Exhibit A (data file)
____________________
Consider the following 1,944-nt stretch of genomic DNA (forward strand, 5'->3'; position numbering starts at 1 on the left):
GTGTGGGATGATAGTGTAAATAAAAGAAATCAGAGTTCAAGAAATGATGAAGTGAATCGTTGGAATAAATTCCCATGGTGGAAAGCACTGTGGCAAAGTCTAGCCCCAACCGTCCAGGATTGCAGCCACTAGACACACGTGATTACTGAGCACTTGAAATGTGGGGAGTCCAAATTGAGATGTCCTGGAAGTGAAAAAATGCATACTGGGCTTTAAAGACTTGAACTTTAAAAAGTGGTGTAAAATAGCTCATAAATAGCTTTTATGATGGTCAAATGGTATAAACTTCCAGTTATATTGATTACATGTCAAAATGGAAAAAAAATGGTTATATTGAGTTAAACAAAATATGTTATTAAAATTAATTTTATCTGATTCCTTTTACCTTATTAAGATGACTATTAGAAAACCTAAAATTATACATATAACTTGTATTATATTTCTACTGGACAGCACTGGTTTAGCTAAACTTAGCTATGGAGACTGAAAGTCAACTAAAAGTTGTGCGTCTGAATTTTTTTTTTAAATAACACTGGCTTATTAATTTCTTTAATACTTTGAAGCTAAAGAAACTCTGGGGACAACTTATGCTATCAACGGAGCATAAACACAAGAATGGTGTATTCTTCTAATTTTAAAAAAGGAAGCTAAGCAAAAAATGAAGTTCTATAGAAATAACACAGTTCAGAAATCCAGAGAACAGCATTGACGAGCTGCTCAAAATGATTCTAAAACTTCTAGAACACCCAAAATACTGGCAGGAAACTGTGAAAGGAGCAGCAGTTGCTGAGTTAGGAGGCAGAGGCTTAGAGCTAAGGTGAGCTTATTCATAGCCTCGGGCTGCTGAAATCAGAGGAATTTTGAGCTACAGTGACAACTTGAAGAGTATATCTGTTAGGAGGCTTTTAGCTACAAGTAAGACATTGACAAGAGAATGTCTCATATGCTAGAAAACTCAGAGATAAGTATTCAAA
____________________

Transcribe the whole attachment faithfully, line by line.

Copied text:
Consider the following 1,944-nt stretch of genomic DNA (forward strand, 5'->3'; position numbering starts at 1 on the left):
GTGTGGGATGATAGTGTAAATAAAAGAAATCAGAGTTCAAGAAATGATGAAGTGAATCGTTGGAATAAATTCCCATGGTGGAAAGCACTGTGGCAAAGTCTAGCCCCAACCGTCCAGGATTGCAGCCACTAGACACACGTGATTACTGAGCACTTGAAATGTGGGGAGTCCAAATTGAGATGTCCTGGAAGTGAAAAAATGCATACTGGGCTTTAAAGACTTGAACTTTAAAAAGTGGTGTAAAATAGCTCATAAATAGCTTTTATGATGGTCAAATGGTATAAACTTCCAGTTATATTGATTACATGTCAAAATGGAAAAAAAATGGTTATATTGAGTTAAACAAAATATGTTATTAAAATTAATTTTATCTGATTCCTTTTACCTTATTAAGATGACTATTAGAAAACCTAAAATTATACATATAACTTGTATTATATTTCTACTGGACAGCACTGGTTTAGCTAAACTTAGCTATGGAGACTGAAAGTCAACTAAAAGTTGTGCGTCTGAATTTTTTTTTTAAATAACACTGGCTTATTAATTTCTTTAATACTTTGAAGCTAAAGAAACTCTGGGGACAACTTATGCTATCAACGGAGCATAAACACAAGAATGGTGTATTCTTCTAATTTTAAAAAAGGAAGCTAAGCAAAAAATGAAGTTCTATAGAAATAACACAGTTCAGAAATCCAGAGAACAGCATTGACGAGCTGCTCAAAATGATTCTAAAACTTCTAGAACACCCAAAATACTGGCAGGAAACTGTGAAAGGAGCAGCAGTTGCTGAGTTAGGAGGCAGAGGCTTAGAGCTAAGGTGAGCTTATTCATAGCCTCGGGCTGCTGAAATCAGAGGAATTTTGAGCTACAGTGACAACTTGAAGAGTATATCTGTTAGGAGGCTTTTAGCTACAAGTAAGACATTGACAAGAGAATGTCTCATATGCTAGAAAACTCAGAGATAAGTATTCAAA